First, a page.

Disney+ Has a Surprising Kids Cartoon That’s Blowing What If and Bad Batch Out of the Water

If you spend a lot of time on the internet, it can seem like absolutely nothing is bigger than Star Wars and Marvel. Certainly Disney does little to disabuse people of that notion. If you have small children, though, it’s likely no surprise that Disney+ is seeing way more views for Bluey, an Australian series aimed at preschoolers and centering on a family of anthropomorphic dogs. While What If…? and Star Wars: The Bad Batch are the most-watched animated series exclusive to Disney+, it’s actually non-exclusive content like Bluey, The Simpsons, and Mickey Mouse Clubhouse that take up the first five spots in the current top ten list of most-watched content on the streaming platform.

Since it debuted on ABC Kids in 2018, Bluey has become one of the most-watched and best-reviewed children’s shows in the world. The series centers on an energetic and imaginative young dog named Bluey and her family, father Bandit, mother Chilli, and her younger sister, Bingo. It airs on Disney Junior in the U.S.

Here’s how Disney described the series last year, when we premiered a clip featuring Robert Irwin, the son of famed wildlife preservationist and TV personality Steve Irwin:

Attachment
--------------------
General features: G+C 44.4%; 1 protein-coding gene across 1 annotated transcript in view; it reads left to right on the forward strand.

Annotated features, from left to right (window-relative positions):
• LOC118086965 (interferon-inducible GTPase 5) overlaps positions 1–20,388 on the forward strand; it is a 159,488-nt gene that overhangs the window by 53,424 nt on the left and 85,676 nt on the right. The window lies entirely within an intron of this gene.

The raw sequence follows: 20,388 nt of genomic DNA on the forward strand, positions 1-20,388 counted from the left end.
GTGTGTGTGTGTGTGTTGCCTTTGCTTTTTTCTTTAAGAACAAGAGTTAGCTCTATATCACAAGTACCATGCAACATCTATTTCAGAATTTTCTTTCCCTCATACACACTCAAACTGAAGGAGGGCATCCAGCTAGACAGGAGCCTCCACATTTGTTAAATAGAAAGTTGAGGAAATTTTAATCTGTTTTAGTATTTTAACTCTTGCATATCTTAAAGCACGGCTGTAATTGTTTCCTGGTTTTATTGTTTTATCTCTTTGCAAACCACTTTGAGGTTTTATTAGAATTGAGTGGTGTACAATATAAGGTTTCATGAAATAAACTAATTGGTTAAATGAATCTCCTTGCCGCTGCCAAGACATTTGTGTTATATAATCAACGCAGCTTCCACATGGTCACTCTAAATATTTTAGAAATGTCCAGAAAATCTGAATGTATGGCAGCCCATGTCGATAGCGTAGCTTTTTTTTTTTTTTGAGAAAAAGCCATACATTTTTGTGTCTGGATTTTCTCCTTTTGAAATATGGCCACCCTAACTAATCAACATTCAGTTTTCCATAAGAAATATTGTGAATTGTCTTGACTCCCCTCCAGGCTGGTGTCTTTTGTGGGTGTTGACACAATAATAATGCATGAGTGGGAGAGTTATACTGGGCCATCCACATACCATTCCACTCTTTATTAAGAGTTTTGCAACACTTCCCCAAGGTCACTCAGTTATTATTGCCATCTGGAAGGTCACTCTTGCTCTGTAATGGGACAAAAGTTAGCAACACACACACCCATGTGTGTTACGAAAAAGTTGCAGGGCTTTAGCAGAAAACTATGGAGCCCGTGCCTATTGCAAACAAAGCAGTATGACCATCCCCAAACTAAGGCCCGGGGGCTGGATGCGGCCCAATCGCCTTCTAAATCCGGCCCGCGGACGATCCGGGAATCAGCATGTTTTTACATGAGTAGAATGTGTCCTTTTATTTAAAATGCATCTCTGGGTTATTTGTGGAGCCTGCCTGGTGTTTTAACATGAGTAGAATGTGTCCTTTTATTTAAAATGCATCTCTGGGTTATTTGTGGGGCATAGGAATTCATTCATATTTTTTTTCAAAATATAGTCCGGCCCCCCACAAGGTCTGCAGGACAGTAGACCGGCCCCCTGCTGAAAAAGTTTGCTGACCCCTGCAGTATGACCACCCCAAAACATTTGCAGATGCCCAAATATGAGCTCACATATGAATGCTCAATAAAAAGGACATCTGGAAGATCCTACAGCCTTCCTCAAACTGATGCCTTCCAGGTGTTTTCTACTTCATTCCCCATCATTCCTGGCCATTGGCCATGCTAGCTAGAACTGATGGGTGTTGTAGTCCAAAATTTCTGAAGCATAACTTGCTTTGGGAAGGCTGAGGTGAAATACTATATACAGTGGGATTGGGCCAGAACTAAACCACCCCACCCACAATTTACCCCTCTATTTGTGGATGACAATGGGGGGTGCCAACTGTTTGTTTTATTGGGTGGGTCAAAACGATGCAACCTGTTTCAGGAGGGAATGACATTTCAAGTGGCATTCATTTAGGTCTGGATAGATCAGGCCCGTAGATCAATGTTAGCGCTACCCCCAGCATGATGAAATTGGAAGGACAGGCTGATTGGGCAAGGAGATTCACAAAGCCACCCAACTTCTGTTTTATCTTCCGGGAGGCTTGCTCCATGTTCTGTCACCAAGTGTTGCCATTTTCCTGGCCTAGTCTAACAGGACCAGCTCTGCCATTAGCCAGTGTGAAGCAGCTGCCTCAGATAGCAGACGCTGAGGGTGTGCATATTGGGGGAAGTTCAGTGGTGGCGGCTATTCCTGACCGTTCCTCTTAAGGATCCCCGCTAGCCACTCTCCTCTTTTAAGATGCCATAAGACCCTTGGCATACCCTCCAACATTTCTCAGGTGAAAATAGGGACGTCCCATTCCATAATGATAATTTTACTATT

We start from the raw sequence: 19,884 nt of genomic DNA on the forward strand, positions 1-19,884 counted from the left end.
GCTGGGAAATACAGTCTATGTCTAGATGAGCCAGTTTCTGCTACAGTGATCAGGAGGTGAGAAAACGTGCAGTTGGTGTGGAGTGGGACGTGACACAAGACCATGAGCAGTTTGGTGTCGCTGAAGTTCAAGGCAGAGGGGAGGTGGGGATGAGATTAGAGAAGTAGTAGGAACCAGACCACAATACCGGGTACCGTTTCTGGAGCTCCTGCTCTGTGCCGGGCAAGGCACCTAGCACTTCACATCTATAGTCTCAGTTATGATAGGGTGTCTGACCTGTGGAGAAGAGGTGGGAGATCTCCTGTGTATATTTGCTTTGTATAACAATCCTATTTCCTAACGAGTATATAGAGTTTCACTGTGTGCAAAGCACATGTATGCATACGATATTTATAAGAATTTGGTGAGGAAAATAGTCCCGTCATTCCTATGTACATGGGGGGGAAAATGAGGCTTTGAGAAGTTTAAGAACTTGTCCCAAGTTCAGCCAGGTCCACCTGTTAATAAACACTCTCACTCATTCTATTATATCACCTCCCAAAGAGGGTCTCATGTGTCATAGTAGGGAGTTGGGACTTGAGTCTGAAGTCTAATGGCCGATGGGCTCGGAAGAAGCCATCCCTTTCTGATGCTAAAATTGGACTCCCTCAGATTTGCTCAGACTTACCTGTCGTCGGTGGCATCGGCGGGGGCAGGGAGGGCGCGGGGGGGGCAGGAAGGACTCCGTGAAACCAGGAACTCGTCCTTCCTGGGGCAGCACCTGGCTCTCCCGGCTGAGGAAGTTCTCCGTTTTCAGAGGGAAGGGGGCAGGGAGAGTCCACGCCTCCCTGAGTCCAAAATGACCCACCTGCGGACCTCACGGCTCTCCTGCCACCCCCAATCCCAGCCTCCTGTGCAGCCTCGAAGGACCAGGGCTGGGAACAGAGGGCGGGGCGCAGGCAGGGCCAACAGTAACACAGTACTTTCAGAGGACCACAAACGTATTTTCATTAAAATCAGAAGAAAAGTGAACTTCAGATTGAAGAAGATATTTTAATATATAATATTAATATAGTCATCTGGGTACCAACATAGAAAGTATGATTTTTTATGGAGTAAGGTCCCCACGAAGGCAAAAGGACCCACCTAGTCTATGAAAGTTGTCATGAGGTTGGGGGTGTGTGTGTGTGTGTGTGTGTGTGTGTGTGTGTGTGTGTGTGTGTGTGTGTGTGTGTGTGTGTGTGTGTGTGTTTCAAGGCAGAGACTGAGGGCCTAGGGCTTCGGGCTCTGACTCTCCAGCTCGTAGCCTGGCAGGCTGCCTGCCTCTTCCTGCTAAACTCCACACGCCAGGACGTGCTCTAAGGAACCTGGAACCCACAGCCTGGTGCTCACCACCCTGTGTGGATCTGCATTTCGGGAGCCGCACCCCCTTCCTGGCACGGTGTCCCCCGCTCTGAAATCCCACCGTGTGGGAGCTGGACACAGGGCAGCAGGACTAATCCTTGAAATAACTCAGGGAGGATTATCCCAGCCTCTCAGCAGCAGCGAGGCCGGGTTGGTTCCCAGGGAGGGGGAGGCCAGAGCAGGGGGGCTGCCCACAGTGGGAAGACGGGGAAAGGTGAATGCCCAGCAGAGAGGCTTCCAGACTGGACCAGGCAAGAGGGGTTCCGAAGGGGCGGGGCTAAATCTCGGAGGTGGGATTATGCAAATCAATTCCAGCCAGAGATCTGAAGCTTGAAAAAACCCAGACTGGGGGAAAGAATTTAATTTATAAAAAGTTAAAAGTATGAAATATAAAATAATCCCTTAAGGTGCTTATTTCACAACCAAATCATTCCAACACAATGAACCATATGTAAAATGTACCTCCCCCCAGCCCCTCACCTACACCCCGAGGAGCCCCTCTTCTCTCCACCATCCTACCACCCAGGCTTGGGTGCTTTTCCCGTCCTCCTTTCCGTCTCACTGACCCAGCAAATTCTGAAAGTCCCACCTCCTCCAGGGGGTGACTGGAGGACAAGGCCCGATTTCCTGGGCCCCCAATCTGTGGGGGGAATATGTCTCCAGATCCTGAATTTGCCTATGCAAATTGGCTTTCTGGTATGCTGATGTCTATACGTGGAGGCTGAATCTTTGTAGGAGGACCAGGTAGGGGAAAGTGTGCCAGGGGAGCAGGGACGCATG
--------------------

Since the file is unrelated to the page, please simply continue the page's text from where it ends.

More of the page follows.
Bluey has been lauded by media and families all over the world for its relatability of every day moments of childhood and family life. The series follows a loveable, inexhaustible 6-year-old Blue Heeler pup, Bluey, who lives with her Mum, Dad and her 4-year-old little sister, Bingo.

The series showcases the everyday events of family life – from going to a restaurant and visiting the hair dressers to catching the bus or having a playdate – and celebrates these moments, turning ordinary experiences into extraordinary imagination-packed adventures. The program won a Logie Award for Most Outstanding Children’s Program in 2019 as well as an International Emmy Kids Award.

Exact viewership numbers for streaming services like Disney+ are closely guarded secrets, but it’s common practice for the platforms to advertise their top TV shows and movies, using them for promotional reasons and to help guide their internal recommendation algorithms.

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